Irish Premature Babies is Ireland's only charity that supports the families of premature babies born in Ireland. We are also the only charity that is dedicated to buying lifesaving equipment for all the Intensive Care Units around Ireland. Our charity is 100% voluntary, nobody gets paid, we are volunteers, and this means that all funding goes directly to where it is needed most.
The Irish Society for Colitis and Crohn's Disease (ISCC) is a support group for people who suffer from Ulcerative Colitis and Crohn's disease, their families and friends. Founded in 1984, they organise public meetings throughout the country at which lectures are given by doctors, gastroenterologists, surgeons and dieticians.
Irish Stammering Association is a charitable organisation providing information and support to people who stammer in Ireland. Stuttering, as it is also known, affects people of all ages and from all backgrounds. Parents, partners, friends and family can also be affected by stammering.
The Look Good Feel Better programme is available in over 26 countries around the world, thousands of beauty professionals volunteer their time to support women going through cancer treatment in hospitals.
This programme was launched in Ireland in 2003 and managed by the Irish Cancer Society and in 2013 was re-establish by the cosmetic industry trade association as a registered charity. We could not run our programme without the continued support or our volunteers from the beauty industry and the wonderful products from the cosmetic industry, this programme is non-medical, brand neutral and lots of fun for all involved. Registered Charity in Ireland 20507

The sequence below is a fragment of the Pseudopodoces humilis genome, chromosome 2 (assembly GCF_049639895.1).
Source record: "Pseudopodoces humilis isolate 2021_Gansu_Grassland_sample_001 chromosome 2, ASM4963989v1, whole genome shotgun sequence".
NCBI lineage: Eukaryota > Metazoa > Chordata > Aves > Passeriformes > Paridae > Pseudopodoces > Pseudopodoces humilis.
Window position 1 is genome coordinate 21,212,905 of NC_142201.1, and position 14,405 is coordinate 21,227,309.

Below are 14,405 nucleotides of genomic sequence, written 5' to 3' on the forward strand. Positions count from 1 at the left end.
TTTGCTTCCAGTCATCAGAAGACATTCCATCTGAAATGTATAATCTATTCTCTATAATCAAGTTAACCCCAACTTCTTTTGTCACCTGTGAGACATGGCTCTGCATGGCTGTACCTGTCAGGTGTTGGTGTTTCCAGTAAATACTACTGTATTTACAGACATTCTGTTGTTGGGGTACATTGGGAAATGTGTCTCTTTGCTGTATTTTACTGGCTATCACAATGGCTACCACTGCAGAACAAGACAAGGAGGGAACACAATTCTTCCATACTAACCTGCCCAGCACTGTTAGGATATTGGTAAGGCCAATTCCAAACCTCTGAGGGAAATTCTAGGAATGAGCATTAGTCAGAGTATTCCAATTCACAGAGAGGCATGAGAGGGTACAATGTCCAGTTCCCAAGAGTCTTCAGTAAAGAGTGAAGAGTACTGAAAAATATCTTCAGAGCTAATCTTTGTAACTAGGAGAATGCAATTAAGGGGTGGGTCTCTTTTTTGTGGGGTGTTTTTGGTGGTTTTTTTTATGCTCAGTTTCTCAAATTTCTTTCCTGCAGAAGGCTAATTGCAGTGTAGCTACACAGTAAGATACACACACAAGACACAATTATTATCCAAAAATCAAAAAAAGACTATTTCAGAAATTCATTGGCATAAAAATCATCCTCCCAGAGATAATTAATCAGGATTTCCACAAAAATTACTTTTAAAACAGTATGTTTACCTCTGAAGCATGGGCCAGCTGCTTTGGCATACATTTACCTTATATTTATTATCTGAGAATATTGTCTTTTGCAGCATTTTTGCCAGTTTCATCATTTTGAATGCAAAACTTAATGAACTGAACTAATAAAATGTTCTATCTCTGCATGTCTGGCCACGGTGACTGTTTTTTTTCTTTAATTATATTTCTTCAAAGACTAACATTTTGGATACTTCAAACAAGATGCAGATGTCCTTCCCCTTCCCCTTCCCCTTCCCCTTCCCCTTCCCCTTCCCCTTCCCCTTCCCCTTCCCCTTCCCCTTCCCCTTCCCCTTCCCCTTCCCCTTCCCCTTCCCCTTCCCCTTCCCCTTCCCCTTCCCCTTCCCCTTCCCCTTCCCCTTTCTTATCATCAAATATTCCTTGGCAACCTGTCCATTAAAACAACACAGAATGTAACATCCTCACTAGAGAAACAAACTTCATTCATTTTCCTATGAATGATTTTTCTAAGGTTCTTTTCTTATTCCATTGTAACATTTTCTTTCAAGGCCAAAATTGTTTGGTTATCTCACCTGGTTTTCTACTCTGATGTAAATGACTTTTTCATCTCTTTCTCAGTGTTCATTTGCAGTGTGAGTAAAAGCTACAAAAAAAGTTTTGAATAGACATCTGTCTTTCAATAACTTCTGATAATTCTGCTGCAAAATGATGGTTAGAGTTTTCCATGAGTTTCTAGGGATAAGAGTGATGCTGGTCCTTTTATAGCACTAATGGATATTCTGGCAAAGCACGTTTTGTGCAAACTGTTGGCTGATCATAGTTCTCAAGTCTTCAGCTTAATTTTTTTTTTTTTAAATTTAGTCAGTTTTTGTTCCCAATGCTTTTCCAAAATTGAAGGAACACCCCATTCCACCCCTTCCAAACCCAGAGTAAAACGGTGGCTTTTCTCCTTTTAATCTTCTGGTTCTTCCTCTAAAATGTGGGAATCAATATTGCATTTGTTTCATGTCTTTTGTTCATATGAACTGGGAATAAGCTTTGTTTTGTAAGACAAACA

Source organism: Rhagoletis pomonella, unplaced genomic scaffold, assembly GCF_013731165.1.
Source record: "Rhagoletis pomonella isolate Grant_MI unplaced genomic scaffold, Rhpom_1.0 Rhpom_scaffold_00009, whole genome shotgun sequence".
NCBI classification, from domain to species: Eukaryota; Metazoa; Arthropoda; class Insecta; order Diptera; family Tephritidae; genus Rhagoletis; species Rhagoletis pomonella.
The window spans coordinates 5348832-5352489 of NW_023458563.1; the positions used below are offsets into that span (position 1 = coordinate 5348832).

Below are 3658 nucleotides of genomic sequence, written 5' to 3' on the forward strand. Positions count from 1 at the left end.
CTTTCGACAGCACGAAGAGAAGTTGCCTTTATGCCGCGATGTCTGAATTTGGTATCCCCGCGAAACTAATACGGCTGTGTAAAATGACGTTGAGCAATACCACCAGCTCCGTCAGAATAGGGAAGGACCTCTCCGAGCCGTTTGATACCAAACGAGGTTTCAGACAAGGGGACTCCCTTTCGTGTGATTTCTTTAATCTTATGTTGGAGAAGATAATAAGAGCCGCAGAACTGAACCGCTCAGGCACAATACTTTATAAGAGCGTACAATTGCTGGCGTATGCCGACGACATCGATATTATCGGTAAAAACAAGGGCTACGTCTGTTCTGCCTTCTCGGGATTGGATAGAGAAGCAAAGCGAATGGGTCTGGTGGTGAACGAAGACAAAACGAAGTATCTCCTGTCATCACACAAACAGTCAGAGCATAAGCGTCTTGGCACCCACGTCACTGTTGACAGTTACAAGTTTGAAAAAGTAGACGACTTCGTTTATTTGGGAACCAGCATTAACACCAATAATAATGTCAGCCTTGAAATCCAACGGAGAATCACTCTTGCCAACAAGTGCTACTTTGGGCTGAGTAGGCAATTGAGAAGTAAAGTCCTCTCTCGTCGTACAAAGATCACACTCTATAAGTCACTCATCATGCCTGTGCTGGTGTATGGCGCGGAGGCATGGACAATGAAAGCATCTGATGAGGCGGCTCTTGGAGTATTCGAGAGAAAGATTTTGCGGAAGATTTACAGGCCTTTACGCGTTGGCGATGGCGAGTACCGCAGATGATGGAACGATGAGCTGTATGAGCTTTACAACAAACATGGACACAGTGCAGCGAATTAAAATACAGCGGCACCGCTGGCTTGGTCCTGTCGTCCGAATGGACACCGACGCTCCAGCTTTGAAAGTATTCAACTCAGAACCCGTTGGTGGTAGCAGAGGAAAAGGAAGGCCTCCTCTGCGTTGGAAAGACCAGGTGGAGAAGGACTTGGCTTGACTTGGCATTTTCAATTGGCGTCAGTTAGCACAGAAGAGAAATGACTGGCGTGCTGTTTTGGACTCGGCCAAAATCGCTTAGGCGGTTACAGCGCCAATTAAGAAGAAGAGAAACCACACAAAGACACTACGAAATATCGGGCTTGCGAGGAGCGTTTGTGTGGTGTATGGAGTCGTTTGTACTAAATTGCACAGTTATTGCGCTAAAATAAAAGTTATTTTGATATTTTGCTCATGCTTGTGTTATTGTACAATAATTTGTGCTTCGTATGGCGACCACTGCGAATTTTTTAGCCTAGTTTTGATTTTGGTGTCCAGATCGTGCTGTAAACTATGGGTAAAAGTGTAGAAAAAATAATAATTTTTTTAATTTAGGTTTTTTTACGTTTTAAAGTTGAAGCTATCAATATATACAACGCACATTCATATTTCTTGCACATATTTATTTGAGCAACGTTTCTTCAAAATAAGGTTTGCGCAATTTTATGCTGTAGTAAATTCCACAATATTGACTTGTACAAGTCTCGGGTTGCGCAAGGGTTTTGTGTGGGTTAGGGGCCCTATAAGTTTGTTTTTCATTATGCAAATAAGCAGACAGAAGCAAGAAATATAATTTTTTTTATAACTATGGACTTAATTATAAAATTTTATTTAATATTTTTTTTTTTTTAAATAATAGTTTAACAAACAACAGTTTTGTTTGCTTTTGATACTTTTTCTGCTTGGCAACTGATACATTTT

The Men's Development Network has been working with men to address the issues facing themselves, their families and their communities since 1997. Over the last 16 years MDN has become established as the leader on men's development in Ireland and abroad. MDN has represented its methodologies in the UK, Europe, Australia, South Africa, and the USA. MDN delivers men's programmes in development, health, training, violence intervention, counseling, equality and equity and for men with particular issues. MDN is the national promoter of the White Ribbon Campaign in Ireland.
The Men's Health Forum in Ireland (MHFI) is a diverse network of individuals and organisations, men and women, from both the Republic of Ireland and Northern Ireland. The Forum was established in 1999, and operates on an all-island basis. At present, it has one temporary self-employed worker, but is, primarily, structured, organised and run using the expertise, resources and enthusiasm of volunteers. MHFI seeks to promote all aspects of the health and well being of men and boys on the island of Ireland through research, training, networking, health initiatives and advocacy. One of the Forum's core areas of work is the coordination of Men’s Health Week (MHW) activity on the island of Ireland each year. More details can be found at: www.mhfi.org
Mental Health Reform promotes improved and prioritised mental health services in Ireland. Mental Health Reform aims to benefit the community by promoting best practice in all aspects of service provision to people experiencing mental health difficulties and advancing the education of the public at large to the benefits of an Ireland where people achieve and enjoy the highest attainable standard of mental health. With your help, our concerted action can make a difference.
The Miscarriage Association of Ireland is a charitable and completely voluntary body set up with the support of women and men who themselves have been through miscarriages. The Association holds monthly support meetings in Buswells Hotel, Molesworth Street, Dublin on the first Thursday of every month (excluding July & August). The telephone support line is operated by a team of volunteers.
The National Platform of Self Advocates is an independent self advocacy organisation for those living with an intellectual disability. We want to make a difference in the lives of people with disability. We want to make sure that government understands the problems we have. We want to be involved in decision making on issues that affect people with disability. We want to be equal members of the community and to be respected as ordinary people. We want to be given the opportunity to make our own choices. We want to build our capacity to live independently.